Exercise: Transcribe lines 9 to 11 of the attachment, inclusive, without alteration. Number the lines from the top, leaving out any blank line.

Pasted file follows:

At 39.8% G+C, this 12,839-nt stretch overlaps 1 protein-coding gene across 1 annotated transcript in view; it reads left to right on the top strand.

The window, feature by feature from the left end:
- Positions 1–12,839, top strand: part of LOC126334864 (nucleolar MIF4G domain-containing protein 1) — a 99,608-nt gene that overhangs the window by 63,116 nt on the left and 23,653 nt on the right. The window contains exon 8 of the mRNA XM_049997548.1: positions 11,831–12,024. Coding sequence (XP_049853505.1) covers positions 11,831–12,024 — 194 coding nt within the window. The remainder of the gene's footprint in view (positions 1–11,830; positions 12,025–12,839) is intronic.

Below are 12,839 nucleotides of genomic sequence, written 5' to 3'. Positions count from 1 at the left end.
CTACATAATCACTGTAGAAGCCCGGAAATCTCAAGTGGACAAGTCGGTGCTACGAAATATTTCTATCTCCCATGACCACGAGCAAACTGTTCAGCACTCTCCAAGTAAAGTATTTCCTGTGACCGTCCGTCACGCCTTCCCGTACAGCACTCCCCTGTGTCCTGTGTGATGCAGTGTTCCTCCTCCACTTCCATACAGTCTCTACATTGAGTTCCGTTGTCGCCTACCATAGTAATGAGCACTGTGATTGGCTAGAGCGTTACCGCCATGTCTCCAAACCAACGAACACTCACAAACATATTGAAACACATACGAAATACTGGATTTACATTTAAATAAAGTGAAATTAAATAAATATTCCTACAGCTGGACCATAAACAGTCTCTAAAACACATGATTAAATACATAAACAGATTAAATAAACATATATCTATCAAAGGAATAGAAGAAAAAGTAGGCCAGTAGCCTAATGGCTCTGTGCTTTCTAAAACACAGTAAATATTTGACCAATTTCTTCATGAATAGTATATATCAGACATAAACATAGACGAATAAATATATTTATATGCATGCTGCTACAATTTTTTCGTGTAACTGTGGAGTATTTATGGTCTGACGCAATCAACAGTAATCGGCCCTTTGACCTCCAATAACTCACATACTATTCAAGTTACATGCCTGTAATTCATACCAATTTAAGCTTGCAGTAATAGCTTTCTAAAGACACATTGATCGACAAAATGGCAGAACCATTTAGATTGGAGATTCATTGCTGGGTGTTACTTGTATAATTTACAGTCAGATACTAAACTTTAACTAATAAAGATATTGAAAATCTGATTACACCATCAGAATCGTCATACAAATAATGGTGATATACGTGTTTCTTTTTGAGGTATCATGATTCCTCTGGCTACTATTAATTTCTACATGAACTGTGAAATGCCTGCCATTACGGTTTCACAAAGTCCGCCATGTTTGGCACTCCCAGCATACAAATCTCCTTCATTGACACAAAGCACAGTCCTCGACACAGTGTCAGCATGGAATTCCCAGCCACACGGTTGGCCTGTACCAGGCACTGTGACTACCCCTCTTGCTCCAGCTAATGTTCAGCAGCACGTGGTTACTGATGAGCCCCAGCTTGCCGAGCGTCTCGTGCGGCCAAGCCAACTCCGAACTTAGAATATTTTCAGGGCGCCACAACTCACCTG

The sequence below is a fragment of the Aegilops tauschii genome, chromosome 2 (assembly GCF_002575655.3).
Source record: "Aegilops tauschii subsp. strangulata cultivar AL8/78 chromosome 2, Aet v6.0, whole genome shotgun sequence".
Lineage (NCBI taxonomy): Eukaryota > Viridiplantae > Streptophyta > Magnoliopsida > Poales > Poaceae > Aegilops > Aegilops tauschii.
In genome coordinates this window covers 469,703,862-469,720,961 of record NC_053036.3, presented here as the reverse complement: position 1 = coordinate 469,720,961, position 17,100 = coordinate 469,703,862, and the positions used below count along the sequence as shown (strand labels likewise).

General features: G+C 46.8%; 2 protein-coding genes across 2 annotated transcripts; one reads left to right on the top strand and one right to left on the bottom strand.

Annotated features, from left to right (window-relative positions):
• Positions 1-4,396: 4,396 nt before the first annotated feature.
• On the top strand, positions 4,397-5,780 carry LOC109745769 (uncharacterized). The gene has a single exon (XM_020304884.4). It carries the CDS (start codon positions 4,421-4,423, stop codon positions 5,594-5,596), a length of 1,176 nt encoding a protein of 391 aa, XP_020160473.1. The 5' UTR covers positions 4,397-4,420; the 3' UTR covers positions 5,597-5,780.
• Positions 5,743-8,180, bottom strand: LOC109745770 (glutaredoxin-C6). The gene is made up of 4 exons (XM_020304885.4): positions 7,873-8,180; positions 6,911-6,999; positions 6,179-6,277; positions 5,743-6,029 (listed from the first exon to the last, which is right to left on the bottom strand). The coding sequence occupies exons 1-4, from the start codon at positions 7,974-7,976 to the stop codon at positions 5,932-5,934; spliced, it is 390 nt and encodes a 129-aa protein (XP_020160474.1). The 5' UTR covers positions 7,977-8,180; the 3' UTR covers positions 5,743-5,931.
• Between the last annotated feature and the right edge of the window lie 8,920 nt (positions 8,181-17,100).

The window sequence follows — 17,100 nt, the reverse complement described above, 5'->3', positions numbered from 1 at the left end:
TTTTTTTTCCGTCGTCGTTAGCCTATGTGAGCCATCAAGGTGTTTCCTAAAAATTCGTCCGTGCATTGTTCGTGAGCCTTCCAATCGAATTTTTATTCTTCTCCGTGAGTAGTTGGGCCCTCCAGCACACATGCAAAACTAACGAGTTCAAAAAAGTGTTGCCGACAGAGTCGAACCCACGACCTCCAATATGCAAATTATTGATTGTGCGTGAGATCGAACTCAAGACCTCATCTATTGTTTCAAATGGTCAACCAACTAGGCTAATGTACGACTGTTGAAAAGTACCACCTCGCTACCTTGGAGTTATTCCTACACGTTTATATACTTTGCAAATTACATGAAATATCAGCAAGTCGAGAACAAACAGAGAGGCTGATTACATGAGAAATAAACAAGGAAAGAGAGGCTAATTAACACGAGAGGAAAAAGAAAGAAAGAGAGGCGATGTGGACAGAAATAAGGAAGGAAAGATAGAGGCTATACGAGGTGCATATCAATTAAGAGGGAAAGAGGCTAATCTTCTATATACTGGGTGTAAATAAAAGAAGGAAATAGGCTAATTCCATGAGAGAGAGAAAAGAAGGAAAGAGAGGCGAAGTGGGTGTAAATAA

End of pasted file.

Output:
In genome coordinates this window covers 469,703,862-469,720,961 of record NC_053036.3, presented here as the reverse complement: position 1 = coordinate 469,720,961, position 17,100 = coordinate 469,703,862, and the positions used below count along the sequence as shown (strand labels likewise).

General features: G+C 46.8%; 2 protein-coding genes across 2 annotated transcripts; one reads left to right on the top strand and one right to left on the bottom strand.

Annotated features, from left to right (window-relative positions):